Asset allocation might be called “planned diversification”. It is a strategy for keeping all your eggs from being in the same basket; the process of spreading your money between different types of investments to make it more productive, efficient and consistent with your life plans and risk tolerance.
There are a number of ways to approach asset allocation; you might first evaluate your current asset allocation by looking at the general categories of assets you own.
If you are a home owner, your home is an asset. If you are a business owner, your business is an asset. Your 401k, IRA and mutual funds are assets too. Technically your car, TV and cell phone are assets, but for the purpose of this article we will be discussing investment assets – those that have a reasonable chance of providing income or increasing in value over time.
Financial planners usually focus on traditional asset classes like stocks and bonds or mutual funds made up of stocks and bonds, but it is important for a planner to know about your other assets as well to consider them in the process.
Depending on your risk tolerance and investment objectives, you may or may not want to be over-weighted in one particular asset category or class. Within each of these categories, asset allocation and diversification play an important role.
In your stock investments, because of the unpredictable nature of the markets and the varying reactions of different asset classes, it’s good to have a combination of small-, mid- and large-cap stocks as well as a blend of companies with growth and value orientations.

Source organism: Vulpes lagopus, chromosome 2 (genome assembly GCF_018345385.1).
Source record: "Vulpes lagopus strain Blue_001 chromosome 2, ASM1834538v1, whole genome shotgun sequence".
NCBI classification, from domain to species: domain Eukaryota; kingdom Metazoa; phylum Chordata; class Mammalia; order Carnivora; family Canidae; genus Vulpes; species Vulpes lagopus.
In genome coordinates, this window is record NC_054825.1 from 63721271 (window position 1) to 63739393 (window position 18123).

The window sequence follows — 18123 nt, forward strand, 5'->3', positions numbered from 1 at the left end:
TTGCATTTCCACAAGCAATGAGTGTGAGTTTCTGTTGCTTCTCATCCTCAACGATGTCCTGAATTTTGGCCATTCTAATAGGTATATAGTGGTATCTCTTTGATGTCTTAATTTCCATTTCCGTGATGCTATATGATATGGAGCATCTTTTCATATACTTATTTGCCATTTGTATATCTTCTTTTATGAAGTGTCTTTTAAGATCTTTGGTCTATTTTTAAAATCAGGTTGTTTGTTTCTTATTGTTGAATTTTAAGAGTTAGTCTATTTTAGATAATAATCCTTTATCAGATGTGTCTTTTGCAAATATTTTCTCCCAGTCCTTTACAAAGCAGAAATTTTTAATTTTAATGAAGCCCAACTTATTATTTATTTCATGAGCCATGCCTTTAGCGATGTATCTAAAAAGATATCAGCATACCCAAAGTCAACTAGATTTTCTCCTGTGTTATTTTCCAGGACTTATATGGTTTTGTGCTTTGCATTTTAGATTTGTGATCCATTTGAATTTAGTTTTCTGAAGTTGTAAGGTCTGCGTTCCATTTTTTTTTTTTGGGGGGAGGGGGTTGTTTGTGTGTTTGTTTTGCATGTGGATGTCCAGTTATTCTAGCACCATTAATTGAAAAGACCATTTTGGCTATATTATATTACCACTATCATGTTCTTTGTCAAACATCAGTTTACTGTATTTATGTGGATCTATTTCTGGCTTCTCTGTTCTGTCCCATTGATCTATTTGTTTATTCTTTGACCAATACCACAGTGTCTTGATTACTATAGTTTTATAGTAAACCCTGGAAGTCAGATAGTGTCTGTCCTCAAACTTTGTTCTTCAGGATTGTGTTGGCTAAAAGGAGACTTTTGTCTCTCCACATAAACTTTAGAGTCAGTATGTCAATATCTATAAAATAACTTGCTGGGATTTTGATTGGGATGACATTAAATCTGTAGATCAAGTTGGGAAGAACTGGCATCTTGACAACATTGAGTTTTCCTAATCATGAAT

You’ll also want to take a look at sectors – do you have too many companies that are involved in the technology sector? Healthcare? Consumer related stocks? Each sector carries its own risks -or upside potential- in reaction to new innovation, government mandates, or economic downturns, for example.
Diversification in bonds is usually measured by maturity dates, quality ratings, and by type of issuer.
How do I know what allocation is right for me?
You and your financial planner should talk through your goals, investment experience, risk tolerance, and your time frame before beginning the process of allocating investments. There are sample portfolios on various web sites that can give you example allocations for various life stages; these are a great starting place. You may not adhere to their recommendations, but will learn a lot about your portfolio as you compare and contrast how you are positioned compared to a generic portfolio allocation. The better you know your portfolio the better investor you’ll be.
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